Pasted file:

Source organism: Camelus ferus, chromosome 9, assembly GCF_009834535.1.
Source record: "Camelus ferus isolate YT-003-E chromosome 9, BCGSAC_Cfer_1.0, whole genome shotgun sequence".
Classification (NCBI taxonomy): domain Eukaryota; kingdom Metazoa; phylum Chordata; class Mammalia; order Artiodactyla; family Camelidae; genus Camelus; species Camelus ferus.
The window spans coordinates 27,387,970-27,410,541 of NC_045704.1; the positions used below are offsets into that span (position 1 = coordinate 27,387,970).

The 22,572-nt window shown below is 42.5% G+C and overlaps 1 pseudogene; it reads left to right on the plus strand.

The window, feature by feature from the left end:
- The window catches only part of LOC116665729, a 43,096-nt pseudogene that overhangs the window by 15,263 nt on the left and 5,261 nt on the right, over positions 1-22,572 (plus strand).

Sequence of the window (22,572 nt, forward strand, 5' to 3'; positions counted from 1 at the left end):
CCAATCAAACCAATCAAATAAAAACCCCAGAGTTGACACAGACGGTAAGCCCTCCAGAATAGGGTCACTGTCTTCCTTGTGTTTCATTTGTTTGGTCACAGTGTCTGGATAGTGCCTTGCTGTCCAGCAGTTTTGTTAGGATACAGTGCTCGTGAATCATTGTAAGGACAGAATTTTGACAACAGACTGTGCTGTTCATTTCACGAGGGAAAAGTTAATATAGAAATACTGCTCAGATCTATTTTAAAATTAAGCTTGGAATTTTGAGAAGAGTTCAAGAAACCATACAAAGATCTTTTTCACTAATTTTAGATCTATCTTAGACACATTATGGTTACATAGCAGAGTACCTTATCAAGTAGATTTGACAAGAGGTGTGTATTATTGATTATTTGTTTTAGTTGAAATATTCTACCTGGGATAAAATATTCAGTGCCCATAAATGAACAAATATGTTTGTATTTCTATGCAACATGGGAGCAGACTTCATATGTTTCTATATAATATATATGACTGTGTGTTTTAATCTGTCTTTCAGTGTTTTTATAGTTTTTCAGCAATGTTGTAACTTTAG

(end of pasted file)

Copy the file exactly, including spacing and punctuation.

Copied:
Source organism: Camelus ferus, chromosome 9, assembly GCF_009834535.1.
Source record: "Camelus ferus isolate YT-003-E chromosome 9, BCGSAC_Cfer_1.0, whole genome shotgun sequence".
Classification (NCBI taxonomy): domain Eukaryota; kingdom Metazoa; phylum Chordata; class Mammalia; order Artiodactyla; family Camelidae; genus Camelus; species Camelus ferus.
The window spans coordinates 27,387,970-27,410,541 of NC_045704.1; the positions used below are offsets into that span (position 1 = coordinate 27,387,970).

The 22,572-nt window shown below is 42.5% G+C and overlaps 1 pseudogene; it reads left to right on the plus strand.

The window, feature by feature from the left end:
- The window catches only part of LOC116665729, a 43,096-nt pseudogene that overhangs the window by 15,263 nt on the left and 5,261 nt on the right, over positions 1-22,572 (plus strand).

Sequence of the window (22,572 nt, forward strand, 5' to 3'; positions counted from 1 at the left end):
CCAATCAAACCAATCAAATAAAAACCCCAGAGTTGACACAGACGGTAAGCCCTCCAGAATAGGGTCACTGTCTTCCTTGTGTTTCATTTGTTTGGTCACAGTGTCTGGATAGTGCCTTGCTGTCCAGCAGTTTTGTTAGGATACAGTGCTCGTGAATCATTGTAAGGACAGAATTTTGACAACAGACTGTGCTGTTCATTTCACGAGGGAAAAGTTAATATAGAAATACTGCTCAGATCTATTTTAAAATTAAGCTTGGAATTTTGAGAAGAGTTCAAGAAACCATACAAAGATCTTTTTCACTAATTTTAGATCTATCTTAGACACATTATGGTTACATAGCAGAGTACCTTATCAAGTAGATTTGACAAGAGGTGTGTATTATTGATTATTTGTTTTAGTTGAAATATTCTACCTGGGATAAAATATTCAGTGCCCATAAATGAACAAATATGTTTGTATTTCTATGCAACATGGGAGCAGACTTCATATGTTTCTATATAATATATATGACTGTGTGTTTTAATCTGTCTTTCAGTGTTTTTATAGTTTTTCAGCAATGTTGTAACTTTAG